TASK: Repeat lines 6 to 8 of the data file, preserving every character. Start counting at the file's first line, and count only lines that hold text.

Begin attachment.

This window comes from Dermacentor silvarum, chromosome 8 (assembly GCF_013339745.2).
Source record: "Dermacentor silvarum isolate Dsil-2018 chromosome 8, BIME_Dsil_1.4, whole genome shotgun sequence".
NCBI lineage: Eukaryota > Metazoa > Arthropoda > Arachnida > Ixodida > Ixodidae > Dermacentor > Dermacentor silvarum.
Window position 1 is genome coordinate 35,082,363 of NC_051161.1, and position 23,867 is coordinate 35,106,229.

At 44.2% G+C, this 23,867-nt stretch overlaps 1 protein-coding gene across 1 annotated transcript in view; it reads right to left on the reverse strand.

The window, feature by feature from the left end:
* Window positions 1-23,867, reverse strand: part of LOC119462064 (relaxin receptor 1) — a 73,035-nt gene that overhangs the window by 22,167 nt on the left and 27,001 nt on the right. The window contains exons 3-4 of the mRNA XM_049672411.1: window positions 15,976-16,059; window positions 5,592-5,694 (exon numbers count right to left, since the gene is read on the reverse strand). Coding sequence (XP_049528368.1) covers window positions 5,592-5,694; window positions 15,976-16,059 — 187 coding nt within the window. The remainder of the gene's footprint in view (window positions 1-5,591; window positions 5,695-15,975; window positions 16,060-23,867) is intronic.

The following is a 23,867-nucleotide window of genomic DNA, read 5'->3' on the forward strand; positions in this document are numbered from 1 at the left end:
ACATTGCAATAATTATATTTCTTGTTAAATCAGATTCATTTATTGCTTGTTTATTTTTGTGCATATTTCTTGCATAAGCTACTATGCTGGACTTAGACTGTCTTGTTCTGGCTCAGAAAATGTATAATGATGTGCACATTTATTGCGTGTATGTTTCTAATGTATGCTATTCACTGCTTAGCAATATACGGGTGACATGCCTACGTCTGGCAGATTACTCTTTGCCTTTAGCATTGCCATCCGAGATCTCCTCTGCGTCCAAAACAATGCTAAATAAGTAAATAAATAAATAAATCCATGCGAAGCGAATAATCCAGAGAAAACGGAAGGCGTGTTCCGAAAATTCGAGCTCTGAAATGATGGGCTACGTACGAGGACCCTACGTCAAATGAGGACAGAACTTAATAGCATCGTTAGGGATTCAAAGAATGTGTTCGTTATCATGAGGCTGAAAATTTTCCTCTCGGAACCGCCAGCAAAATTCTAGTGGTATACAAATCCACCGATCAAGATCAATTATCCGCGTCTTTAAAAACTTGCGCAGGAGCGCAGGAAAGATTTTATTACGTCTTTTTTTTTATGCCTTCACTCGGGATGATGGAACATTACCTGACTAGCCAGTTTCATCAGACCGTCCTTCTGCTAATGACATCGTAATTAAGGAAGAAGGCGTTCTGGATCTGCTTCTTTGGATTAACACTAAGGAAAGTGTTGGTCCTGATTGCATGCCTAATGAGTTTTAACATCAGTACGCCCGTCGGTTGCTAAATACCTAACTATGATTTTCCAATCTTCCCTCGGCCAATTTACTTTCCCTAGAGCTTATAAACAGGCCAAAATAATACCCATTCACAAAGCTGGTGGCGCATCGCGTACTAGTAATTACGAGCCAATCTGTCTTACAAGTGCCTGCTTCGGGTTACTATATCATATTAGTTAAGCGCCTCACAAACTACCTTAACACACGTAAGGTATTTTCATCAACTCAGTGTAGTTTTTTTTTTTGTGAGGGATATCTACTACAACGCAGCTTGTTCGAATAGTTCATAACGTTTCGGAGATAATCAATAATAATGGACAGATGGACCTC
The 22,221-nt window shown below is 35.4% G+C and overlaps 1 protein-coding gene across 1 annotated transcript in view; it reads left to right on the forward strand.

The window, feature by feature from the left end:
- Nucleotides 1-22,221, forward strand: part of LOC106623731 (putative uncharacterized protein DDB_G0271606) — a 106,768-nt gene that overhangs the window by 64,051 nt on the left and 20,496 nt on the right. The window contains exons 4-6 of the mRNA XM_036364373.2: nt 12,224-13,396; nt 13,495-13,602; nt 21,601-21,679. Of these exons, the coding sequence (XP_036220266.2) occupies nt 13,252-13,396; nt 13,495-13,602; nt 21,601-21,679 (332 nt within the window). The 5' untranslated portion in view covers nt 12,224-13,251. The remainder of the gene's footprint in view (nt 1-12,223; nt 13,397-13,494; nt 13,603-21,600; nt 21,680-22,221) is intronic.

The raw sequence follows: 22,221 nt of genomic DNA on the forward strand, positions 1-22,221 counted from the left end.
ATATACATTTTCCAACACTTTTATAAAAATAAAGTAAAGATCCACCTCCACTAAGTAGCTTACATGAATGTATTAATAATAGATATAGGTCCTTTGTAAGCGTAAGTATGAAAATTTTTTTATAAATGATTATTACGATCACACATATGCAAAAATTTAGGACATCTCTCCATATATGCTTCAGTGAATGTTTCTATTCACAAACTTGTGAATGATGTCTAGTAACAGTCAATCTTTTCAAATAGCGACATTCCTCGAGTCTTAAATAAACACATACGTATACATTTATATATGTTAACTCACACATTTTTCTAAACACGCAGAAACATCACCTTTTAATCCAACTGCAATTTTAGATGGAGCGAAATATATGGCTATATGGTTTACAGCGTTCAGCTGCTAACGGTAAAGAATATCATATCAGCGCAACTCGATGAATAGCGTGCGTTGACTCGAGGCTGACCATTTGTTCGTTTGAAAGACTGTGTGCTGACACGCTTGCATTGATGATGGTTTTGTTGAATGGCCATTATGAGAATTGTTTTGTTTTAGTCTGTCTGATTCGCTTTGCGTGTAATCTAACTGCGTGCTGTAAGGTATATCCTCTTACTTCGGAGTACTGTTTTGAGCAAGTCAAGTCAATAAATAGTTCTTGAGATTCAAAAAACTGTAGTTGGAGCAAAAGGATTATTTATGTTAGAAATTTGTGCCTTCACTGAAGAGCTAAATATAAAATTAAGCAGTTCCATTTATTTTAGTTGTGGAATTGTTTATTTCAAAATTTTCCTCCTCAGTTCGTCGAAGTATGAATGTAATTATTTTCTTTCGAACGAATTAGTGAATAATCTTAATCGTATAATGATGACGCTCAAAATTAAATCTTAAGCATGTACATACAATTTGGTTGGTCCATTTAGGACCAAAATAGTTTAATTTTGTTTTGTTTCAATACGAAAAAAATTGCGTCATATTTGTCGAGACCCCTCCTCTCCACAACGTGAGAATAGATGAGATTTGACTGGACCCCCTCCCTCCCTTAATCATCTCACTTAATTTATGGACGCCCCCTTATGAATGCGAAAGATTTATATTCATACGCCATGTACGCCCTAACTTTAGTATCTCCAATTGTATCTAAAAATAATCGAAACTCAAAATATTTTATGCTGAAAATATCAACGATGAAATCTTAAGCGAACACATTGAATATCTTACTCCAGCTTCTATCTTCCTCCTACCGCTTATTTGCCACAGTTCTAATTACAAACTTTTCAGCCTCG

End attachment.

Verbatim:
The window, feature by feature from the left end:
* Window positions 1-23,867, reverse strand: part of LOC119462064 (relaxin receptor 1) — a 73,035-nt gene that overhangs the window by 22,167 nt on the left and 27,001 nt on the right. The window contains exons 3-4 of the mRNA XM_049672411.1: window positions 15,976-16,059; window positions 5,592-5,694 (exon numbers count right to left, since the gene is read on the reverse strand). Coding sequence (XP_049528368.1) covers window positions 5,592-5,694; window positions 15,976-16,059 — 187 coding nt within the window. The remainder of the gene's footprint in view (window positions 1-5,591; window positions 5,695-15,975; window positions 16,060-23,867) is intronic.

The following is a 23,867-nucleotide window of genomic DNA, read 5'->3' on the forward strand; positions in this document are numbered from 1 at the left end: